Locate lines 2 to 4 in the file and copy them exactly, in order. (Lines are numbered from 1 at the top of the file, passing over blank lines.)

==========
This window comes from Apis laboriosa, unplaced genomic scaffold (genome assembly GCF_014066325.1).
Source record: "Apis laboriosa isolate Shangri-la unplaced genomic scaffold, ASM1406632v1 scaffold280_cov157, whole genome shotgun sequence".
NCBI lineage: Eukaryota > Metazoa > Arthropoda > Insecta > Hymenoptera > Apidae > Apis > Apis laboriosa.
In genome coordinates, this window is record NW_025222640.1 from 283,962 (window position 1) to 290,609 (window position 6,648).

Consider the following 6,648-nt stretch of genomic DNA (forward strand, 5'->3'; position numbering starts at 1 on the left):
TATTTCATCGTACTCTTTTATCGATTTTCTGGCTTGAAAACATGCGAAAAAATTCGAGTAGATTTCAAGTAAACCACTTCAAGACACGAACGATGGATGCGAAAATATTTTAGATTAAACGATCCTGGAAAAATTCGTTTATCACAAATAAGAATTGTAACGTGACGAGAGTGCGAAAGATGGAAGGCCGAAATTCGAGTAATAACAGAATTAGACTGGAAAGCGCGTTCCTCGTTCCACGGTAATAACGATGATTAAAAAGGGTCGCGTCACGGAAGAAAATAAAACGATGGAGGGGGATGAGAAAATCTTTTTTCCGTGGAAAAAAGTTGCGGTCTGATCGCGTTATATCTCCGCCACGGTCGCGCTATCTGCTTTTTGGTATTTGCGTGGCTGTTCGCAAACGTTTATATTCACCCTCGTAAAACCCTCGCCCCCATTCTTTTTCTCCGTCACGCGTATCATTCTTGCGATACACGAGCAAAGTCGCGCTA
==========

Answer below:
Source record: "Apis laboriosa isolate Shangri-la unplaced genomic scaffold, ASM1406632v1 scaffold280_cov157, whole genome shotgun sequence".
NCBI lineage: Eukaryota > Metazoa > Arthropoda > Insecta > Hymenoptera > Apidae > Apis > Apis laboriosa.
In genome coordinates, this window is record NW_025222640.1 from 283,962 (window position 1) to 290,609 (window position 6,648).